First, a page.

It all starts when the computer user opens the attached .zip file and executes the excel icon file inside. This kicks off an “installation process” that has the popup warning of a suspicious root certificate from the “COMODO Certification Authority” flashing by in less than a second. It’s just like the best of Dr. Who – blink and you will miss it – no additional help needed. But there is a problem with this certificate: It’s not from Comodo.
Name recognition counts
“The Comodo name is well known and just does not look suspicious on certificates,” explains Oscar Anduiza, malware analyst at Avira.
Comodo is the largest Certificate Authority(CA), one of the global “trust anchors” at the top of the “chain of trust” charged with verifying identities and levels of authorization.
But, this certificate is self-signed by the issuers – not Comodo. Self-signed certificates are equivalent to a schoolyard know-it all’s statement: “It’s good because I said so. Don’t ask questions, everything will be just fine.” The email address listed on the certificate is email@example.com.***. And, a root certificate is a carte blanche that empowers the issuer to do almost anything to the computer – very useful for data-stealing malware.
The spoof continues on other certificate tabs, making it appear that their certificate comes from Comodo, despite it being self-issued from someone else. “Instructions on how to do this are easily obtainable on the internet – from official and other sources,” he adds.
Just follow the directions
In case the downloader does not automatically open or is stopped by the recipient’s antivirus software, this malware comes with directions that can cure that problem. The directions come as a zipped “readme.txt” file alongside the Trojan downloader. They give computer users detailed directions how to execute that malware.
Here is a summary:
- Just click to agree to everything: Double click on the extracted file. And from there, just click on “Agree” and then “Run”. For PCs with Windows 8 or the newer 10, click on “More Information” -> “Download anyway” at the standard SmartScreen warning.
- Disable or turn off your antivirus or firewall: AVs and firewalls can block all files downloaded from the internet. If there are problems, add this file to the exceptions list and try again. Or, temporarily turn off the AV or firewall until the file has been downloaded.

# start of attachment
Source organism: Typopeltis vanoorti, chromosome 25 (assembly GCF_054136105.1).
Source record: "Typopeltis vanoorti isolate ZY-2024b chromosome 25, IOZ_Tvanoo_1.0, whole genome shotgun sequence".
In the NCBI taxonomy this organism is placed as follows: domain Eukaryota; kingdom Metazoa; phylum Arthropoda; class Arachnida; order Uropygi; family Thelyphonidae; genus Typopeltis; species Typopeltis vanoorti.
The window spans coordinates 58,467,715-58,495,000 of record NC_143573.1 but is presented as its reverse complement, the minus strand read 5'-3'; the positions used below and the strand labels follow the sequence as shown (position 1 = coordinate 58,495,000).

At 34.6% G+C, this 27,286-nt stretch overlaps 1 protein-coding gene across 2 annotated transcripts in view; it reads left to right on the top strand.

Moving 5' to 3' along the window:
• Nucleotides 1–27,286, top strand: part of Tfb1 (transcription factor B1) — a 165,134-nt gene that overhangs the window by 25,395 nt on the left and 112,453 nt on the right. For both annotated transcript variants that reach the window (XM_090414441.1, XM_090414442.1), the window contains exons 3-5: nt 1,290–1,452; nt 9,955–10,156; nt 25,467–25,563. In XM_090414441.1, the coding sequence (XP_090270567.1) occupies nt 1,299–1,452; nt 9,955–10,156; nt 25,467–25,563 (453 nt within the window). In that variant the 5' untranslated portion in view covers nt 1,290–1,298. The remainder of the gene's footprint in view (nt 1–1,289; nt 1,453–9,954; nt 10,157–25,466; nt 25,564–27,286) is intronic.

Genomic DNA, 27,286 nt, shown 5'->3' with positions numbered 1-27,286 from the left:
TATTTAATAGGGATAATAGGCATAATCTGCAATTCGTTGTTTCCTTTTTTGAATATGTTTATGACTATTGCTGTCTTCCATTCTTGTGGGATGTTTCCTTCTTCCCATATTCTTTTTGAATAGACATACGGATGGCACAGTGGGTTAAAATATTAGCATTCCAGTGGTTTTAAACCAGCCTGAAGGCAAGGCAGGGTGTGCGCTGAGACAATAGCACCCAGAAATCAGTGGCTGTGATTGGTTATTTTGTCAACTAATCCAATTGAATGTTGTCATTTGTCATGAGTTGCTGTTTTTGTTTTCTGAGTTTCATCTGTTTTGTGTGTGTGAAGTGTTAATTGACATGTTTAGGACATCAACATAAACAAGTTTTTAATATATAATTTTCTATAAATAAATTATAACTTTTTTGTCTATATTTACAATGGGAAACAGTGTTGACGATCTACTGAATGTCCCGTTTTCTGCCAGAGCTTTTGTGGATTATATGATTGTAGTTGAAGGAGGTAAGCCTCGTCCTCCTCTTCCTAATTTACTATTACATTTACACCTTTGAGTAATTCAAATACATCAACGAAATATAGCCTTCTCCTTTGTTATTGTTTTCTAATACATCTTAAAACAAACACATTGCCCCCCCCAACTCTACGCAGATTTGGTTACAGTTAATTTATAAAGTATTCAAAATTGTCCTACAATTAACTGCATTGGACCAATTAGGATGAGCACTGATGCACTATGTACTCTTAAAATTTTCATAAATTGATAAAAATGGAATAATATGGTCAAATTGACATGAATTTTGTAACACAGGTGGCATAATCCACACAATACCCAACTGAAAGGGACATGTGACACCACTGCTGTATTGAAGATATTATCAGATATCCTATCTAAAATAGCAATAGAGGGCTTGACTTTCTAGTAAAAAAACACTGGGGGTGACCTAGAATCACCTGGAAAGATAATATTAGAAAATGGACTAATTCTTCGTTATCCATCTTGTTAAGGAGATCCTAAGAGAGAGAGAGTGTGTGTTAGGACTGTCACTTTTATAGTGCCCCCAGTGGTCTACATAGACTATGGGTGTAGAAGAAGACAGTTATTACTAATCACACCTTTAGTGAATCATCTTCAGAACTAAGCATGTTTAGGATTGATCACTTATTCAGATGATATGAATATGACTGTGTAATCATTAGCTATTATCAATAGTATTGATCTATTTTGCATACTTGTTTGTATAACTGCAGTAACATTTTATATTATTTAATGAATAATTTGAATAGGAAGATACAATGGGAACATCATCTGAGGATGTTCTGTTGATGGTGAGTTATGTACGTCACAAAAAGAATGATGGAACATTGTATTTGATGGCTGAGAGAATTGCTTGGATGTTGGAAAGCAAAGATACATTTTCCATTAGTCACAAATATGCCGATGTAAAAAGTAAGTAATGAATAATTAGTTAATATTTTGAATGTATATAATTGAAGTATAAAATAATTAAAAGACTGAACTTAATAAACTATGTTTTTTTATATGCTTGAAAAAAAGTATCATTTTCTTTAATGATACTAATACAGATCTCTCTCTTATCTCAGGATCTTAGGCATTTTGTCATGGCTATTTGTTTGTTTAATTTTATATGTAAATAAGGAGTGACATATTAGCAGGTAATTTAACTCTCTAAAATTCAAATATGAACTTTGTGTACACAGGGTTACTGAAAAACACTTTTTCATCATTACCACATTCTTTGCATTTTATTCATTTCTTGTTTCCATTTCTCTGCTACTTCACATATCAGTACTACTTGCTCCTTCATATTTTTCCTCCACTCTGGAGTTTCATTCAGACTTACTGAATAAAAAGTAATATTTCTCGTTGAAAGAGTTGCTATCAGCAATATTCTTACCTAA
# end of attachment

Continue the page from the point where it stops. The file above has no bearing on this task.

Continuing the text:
“They really want to be sure that the user ‘properly’ gets infected,” says Anduiza. “These directions are pretty much exactly 180 degrees off from what computer users should actually do.”
The readme.txt file is in standard, but slightly irregular German, but does not appear to be a machine translation. This indicates that the text has been written for the German mass-market but is probably also being distributed in other languages such as English.
“This gives the cybercriminals a second chance at a successful installation, especially after the AV has blocked the initial attempt,” he points out. “This is an interesting social engineering trick, especially as the downloader and malware are not especially sophisticated.”
Start me up with malware
The malware downloads a malicious file from a compromised URL hxxp://lebensbau.de/%%/dftrxtretxetxer.exe. The file that is copied to three places in the computer, one of which is the Startup folder, insuring the malware will be executed every time the computer starts Windows.
- c:\Users\All Users\VCFKARJR.com
- c:\Users\%user%\AppData\Roaming\Microsoft\Windows\Start Menu\Programs\Startup\system.pif
As of early March, the installed malware was a banking Trojan that steals credentials and financial information. This downloaded malware is detected by Avira as TR/Crypt.XPack.xxx by Avira.
This post is also available in: German